Does my business really need written terms of trade?

Many of us that purchase products or services online simply tick a box agreeing to the supplier’s terms of trade without reading them or giving them a second thought. But those terms of trade can be very important, particularly when a deal goes wrong.

Your business should have written terms of trade so you have evidence of what has been agreed with your customer if there is a dispute. Another benefit is that you will both be clear about what your respective rights and obligations are – reducing the risk of misunderstandings.

Key terms to include

Terms of trade will differ depending on whether your business supplies products or services.

There are some keys terms that are relevant in both scenarios though:

  • Price – how is the price for the products or services calculated? For example, quote, price list, or hourly rate.
  • Payment – when is payment due? If you need to pursue a customer for failing to pay it is also important your terms include the right to charge default interest and require the customer to pay your debt recovery costs.
  • Liability – your liability exposure will vary depending on whether your customers are consumers or businesses. If you sell products or services to consumers then you will need to comply with the Consumer Guarantees Act 1993. If you are selling to businesses instead, it is common to limit and exclude your liability as much as possible. For example, a business will often exclude their liability for losses suffered by a customer resulting from defective products or services that the business couldn’t reasonably foresee.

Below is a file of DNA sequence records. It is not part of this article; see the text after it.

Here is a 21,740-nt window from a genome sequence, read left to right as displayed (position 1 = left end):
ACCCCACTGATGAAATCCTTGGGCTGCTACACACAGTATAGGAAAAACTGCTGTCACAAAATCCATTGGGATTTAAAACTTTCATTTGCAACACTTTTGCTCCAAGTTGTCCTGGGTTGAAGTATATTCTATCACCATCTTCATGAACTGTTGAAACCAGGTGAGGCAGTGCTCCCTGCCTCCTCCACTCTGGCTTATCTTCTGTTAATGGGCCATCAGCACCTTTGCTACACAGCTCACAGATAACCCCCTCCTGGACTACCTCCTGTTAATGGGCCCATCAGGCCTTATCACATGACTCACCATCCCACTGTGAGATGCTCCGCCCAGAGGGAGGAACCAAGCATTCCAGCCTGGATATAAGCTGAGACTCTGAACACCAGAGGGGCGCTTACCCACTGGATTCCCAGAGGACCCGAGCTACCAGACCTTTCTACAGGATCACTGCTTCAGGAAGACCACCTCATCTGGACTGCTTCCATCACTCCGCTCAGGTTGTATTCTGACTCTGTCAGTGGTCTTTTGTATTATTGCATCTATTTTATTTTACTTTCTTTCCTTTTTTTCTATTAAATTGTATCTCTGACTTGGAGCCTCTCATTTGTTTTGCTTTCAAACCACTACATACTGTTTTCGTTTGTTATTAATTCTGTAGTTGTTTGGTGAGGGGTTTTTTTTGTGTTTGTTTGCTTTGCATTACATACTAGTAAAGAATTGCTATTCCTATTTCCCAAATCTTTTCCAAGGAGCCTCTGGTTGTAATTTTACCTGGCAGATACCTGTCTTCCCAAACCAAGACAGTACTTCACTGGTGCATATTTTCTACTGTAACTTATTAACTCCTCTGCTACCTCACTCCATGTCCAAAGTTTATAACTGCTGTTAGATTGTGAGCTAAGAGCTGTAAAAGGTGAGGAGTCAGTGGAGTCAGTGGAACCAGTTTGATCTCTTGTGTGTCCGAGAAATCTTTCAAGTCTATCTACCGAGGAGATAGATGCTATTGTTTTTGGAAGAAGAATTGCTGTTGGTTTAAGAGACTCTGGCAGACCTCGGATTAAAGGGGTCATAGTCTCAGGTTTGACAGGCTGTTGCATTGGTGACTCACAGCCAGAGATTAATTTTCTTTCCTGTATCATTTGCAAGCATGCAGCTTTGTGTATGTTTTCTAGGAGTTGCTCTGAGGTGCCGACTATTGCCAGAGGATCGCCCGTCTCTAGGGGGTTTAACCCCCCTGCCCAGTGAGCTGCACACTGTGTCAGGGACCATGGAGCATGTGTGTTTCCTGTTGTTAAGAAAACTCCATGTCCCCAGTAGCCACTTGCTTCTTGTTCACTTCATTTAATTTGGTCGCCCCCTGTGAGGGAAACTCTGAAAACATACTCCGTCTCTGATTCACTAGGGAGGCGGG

• Termination – if your terms of trade are to apply to multiple future transactions between you and the customer, you should include termination rights allowing you or the customer to end the relationship. You may wish to terminate on giving a period of notice, or where a party is not complying with their obligations.
  • Guarantee – if you are supplying products or services to a company and you have concerns about payment, you could consider requiring the directors to guarantee the company’s obligations. To be enforceable though, the guarantee must be signed by the guarantors.

If you are supplying products or services to consumers you must now ensure that they do not contain any unfair contract terms. You can find out more information about this change to the law by clicking here. Your terms of trade with consumers also need to be in plain language, legible and presented clearly.

 

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